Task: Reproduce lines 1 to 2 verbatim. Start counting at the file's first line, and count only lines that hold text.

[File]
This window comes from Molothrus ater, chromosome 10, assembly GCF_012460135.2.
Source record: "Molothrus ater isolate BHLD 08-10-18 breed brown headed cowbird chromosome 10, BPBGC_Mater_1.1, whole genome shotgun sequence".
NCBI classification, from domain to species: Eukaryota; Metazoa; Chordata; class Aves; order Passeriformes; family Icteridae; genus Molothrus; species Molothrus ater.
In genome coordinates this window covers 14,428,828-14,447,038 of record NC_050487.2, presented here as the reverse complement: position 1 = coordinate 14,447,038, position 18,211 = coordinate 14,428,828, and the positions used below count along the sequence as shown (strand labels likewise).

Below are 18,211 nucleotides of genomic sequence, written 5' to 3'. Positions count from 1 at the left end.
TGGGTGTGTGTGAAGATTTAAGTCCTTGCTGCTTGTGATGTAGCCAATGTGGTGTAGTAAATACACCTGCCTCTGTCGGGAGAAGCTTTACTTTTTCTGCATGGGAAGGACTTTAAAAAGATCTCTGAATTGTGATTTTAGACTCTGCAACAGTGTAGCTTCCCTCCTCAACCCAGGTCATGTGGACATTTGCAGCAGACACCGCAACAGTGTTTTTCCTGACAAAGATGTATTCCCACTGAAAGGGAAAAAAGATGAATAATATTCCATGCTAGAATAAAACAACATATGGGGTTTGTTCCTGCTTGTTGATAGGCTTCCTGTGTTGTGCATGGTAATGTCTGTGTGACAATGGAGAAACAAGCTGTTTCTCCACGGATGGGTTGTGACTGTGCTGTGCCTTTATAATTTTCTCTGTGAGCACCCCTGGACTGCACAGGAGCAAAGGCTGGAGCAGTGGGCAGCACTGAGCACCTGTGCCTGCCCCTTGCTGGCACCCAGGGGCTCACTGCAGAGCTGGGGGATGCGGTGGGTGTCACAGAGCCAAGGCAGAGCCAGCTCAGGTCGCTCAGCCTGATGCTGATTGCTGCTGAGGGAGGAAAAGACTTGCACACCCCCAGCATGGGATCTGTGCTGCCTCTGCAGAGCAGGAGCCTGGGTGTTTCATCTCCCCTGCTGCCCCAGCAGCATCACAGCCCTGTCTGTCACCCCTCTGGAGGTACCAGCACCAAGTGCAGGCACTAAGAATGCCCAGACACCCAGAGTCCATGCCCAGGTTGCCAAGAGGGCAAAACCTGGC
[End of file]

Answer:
This window comes from Molothrus ater, chromosome 10, assembly GCF_012460135.2.
Source record: "Molothrus ater isolate BHLD 08-10-18 breed brown headed cowbird chromosome 10, BPBGC_Mater_1.1, whole genome shotgun sequence".